The problem you reference is known as SQL injection.
As such the code
is safe, but it al depends on what you do next with that $passw variable as it now contains unfiltered input.
If you filter it and/or escape it properly for your context -if you send it to a database at all - then it's OK.
So if you first look up the user in your database and get the hashed password and salt from there end then calculate the the hash of the salt combined with the password the user sent you, you're more than likely OK, allowing any character at all in the password (and even nearly any length).
If you however have a database and you look up if the password equals the one in the database and let SQL handle it all for you and you do not use prepared statements and use no escaping then yes: its going to be vulnerable.
- you need to filter input for things you do not want.
- if you use the obsolete mysql interface (and hence cannot use prepared statements) or even if you use mysqli and mix commands and data into one sql statement: then you need to properly escape the input.
- It's your job to do input filtering on any data coming from the browser. The best method is to consider it tainted till you know it is OK.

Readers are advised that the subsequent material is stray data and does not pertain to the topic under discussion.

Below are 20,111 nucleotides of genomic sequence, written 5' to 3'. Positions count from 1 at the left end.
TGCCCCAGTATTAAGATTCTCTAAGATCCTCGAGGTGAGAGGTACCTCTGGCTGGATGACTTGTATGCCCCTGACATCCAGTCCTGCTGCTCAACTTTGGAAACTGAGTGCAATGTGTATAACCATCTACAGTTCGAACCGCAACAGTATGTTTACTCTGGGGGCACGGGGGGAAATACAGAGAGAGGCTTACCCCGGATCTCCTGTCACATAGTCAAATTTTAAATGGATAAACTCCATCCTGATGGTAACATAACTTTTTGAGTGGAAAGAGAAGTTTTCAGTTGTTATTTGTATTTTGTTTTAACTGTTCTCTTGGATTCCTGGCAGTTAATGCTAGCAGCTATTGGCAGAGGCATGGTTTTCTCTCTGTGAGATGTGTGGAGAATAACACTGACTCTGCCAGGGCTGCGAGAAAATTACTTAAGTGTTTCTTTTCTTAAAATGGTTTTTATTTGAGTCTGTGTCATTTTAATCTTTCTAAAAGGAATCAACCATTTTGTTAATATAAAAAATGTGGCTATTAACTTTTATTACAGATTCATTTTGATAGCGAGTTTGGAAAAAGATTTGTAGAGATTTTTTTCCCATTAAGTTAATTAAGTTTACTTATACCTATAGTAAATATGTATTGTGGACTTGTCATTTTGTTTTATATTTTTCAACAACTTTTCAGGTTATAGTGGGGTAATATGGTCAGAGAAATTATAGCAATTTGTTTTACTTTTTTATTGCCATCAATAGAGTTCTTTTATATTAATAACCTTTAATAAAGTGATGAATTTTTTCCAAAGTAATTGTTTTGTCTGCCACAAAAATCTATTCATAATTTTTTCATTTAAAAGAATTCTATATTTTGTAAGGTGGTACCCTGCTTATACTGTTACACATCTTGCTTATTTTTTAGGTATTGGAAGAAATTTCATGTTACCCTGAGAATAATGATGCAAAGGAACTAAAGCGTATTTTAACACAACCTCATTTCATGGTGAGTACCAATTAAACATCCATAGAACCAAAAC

Eg.: if you expect an integer between 0 and 10, you need to be sure you're getting a number, it's in the range, it's not negative, it's indeed an integer etc.
There's 2 stategies: whitelisting and blacklisting.
whitelisting is more secure: you know all allowed inputs and match the input with what is allowed: once that done: you're sure.
blacklisting is much harder: you now need to know all input that your software cannot deal with safely. This is much, much harder to get 100% right. So security people prefer not to have this method used unless it is absolutely the only way.
Your reference to
"sanitize input removing "" <> $ "
is likely to be related to OUTPUT filtering: yes you need to do that too. any user input that is echoed back to a user is a potential for a vulnerability called Cross Site Scripting (XSS). It's not easy to understand it all as it would seem the only one who can exploit it is the user him/herself. But that as far from the truth as it possibly an get. An attacker can exploit the problem in a website to get to all your regular visitors if they find any XSS vulnerabilty anywhere on you domain/website. What you need to do is to filter HTML that might be in the input before outputting it back to a user (even if you stored it ...).
This filtering cannto be safely done at input time. It needs to be done dependent on the context of where the output is performed. The safe characters to output user input in e.g. a URL is different from what's safe in the body text of a html document.
Ref: Injection: [owasp.org
Ref: XSS: [owasp.org